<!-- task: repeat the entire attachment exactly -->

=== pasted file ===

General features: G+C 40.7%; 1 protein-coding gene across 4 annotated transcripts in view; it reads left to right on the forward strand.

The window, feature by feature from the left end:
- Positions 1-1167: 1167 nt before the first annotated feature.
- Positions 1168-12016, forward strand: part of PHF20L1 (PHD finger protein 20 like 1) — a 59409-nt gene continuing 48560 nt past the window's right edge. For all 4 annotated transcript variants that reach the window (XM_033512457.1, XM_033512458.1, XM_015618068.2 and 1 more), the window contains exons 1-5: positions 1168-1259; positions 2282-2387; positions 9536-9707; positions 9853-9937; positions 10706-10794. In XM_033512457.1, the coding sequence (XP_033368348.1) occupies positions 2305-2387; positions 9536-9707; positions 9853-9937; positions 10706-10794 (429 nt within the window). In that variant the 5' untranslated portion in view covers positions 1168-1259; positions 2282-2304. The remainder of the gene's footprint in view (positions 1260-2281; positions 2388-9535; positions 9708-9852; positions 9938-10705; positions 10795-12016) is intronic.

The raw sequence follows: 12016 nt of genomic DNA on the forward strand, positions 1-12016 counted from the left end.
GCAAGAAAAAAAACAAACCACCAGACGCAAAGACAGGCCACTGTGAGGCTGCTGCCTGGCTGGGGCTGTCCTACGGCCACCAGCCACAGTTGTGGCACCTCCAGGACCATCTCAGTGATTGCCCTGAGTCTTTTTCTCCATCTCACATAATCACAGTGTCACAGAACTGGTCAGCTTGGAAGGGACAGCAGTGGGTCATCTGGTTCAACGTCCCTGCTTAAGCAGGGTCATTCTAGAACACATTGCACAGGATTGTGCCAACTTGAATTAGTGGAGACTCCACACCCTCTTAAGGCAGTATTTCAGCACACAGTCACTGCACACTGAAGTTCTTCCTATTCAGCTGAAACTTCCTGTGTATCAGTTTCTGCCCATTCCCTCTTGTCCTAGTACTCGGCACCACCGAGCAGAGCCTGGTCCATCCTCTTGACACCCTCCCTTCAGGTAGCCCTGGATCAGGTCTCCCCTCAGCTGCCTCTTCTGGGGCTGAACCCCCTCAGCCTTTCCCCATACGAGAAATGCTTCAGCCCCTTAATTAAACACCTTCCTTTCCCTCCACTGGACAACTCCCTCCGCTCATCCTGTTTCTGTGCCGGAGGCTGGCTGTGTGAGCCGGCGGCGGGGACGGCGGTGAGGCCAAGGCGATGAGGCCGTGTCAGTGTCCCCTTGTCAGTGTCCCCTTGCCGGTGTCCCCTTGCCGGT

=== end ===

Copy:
General features: G+C 40.7%; 1 protein-coding gene across 4 annotated transcripts in view; it reads left to right on the forward strand.

The window, feature by feature from the left end:
- Positions 1-1167: 1167 nt before the first annotated feature.
- Positions 1168-12016, forward strand: part of PHF20L1 (PHD finger protein 20 like 1) — a 59409-nt gene continuing 48560 nt past the window's right edge. For all 4 annotated transcript variants that reach the window (XM_033512457.1, XM_033512458.1, XM_015618068.2 and 1 more), the window contains exons 1-5: positions 1168-1259; positions 2282-2387; positions 9536-9707; positions 9853-9937; positions 10706-10794. In XM_033512457.1, the coding sequence (XP_033368348.1) occupies positions 2305-2387; positions 9536-9707; positions 9853-9937; positions 10706-10794 (429 nt within the window). In that variant the 5' untranslated portion in view covers positions 1168-1259; positions 2282-2304. The remainder of the gene's footprint in view (positions 1260-2281; positions 2388-9535; positions 9708-9852; positions 9938-10705; positions 10795-12016) is intronic.

The raw sequence follows: 12016 nt of genomic DNA on the forward strand, positions 1-12016 counted from the left end.
GCAAGAAAAAAAACAAACCACCAGACGCAAAGACAGGCCACTGTGAGGCTGCTGCCTGGCTGGGGCTGTCCTACGGCCACCAGCCACAGTTGTGGCACCTCCAGGACCATCTCAGTGATTGCCCTGAGTCTTTTTCTCCATCTCACATAATCACAGTGTCACAGAACTGGTCAGCTTGGAAGGGACAGCAGTGGGTCATCTGGTTCAACGTCCCTGCTTAAGCAGGGTCATTCTAGAACACATTGCACAGGATTGTGCCAACTTGAATTAGTGGAGACTCCACACCCTCTTAAGGCAGTATTTCAGCACACAGTCACTGCACACTGAAGTTCTTCCTATTCAGCTGAAACTTCCTGTGTATCAGTTTCTGCCCATTCCCTCTTGTCCTAGTACTCGGCACCACCGAGCAGAGCCTGGTCCATCCTCTTGACACCCTCCCTTCAGGTAGCCCTGGATCAGGTCTCCCCTCAGCTGCCTCTTCTGGGGCTGAACCCCCTCAGCCTTTCCCCATACGAGAAATGCTTCAGCCCCTTAATTAAACACCTTCCTTTCCCTCCACTGGACAACTCCCTCCGCTCATCCTGTTTCTGTGCCGGAGGCTGGCTGTGTGAGCCGGCGGCGGGGACGGCGGTGAGGCCAAGGCGATGAGGCCGTGTCAGTGTCCCCTTGTCAGTGTCCCCTTGCCGGTGTCCCCTTGCCGGT